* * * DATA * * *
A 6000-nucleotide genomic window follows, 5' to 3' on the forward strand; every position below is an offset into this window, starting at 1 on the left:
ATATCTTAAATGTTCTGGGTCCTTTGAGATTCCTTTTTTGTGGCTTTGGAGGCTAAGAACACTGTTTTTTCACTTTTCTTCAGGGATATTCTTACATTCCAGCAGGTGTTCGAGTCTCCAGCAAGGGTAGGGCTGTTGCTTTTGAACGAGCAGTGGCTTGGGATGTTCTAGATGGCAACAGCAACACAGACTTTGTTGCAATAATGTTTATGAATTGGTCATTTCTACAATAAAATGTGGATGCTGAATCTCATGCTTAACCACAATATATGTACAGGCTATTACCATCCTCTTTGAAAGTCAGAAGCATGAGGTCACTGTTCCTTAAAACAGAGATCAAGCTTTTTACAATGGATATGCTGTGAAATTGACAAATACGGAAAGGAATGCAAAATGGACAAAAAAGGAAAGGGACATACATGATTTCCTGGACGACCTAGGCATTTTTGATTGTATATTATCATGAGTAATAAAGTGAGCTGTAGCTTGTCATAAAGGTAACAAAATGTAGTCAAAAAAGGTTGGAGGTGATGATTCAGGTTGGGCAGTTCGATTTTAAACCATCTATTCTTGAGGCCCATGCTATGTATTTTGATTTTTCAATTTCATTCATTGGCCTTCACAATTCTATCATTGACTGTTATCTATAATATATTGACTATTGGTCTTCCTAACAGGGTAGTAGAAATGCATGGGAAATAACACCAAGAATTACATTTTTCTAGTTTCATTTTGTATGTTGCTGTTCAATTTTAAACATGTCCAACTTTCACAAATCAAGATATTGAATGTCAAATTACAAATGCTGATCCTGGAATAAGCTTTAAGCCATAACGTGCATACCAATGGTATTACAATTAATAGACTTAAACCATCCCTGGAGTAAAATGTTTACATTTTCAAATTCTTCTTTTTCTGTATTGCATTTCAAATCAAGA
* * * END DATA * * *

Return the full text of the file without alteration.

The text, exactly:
A 6000-nucleotide genomic window follows, 5' to 3' on the forward strand; every position below is an offset into this window, starting at 1 on the left:
ATATCTTAAATGTTCTGGGTCCTTTGAGATTCCTTTTTTGTGGCTTTGGAGGCTAAGAACACTGTTTTTTCACTTTTCTTCAGGGATATTCTTACATTCCAGCAGGTGTTCGAGTCTCCAGCAAGGGTAGGGCTGTTGCTTTTGAACGAGCAGTGGCTTGGGATGTTCTAGATGGCAACAGCAACACAGACTTTGTTGCAATAATGTTTATGAATTGGTCATTTCTACAATAAAATGTGGATGCTGAATCTCATGCTTAACCACAATATATGTACAGGCTATTACCATCCTCTTTGAAAGTCAGAAGCATGAGGTCACTGTTCCTTAAAACAGAGATCAAGCTTTTTACAATGGATATGCTGTGAAATTGACAAATACGGAAAGGAATGCAAAATGGACAAAAAAGGAAAGGGACATACATGATTTCCTGGACGACCTAGGCATTTTTGATTGTATATTATCATGAGTAATAAAGTGAGCTGTAGCTTGTCATAAAGGTAACAAAATGTAGTCAAAAAAGGTTGGAGGTGATGATTCAGGTTGGGCAGTTCGATTTTAAACCATCTATTCTTGAGGCCCATGCTATGTATTTTGATTTTTCAATTTCATTCATTGGCCTTCACAATTCTATCATTGACTGTTATCTATAATATATTGACTATTGGTCTTCCTAACAGGGTAGTAGAAATGCATGGGAAATAACACCAAGAATTACATTTTTCTAGTTTCATTTTGTATGTTGCTGTTCAATTTTAAACATGTCCAACTTTCACAAATCAAGATATTGAATGTCAAATTACAAATGCTGATCCTGGAATAAGCTTTAAGCCATAACGTGCATACCAATGGTATTACAATTAATAGACTTAAACCATCCCTGGAGTAAAATGTTTACATTTTCAAATTCTTCTTTTTCTGTATTGCATTTCAAATCAAGA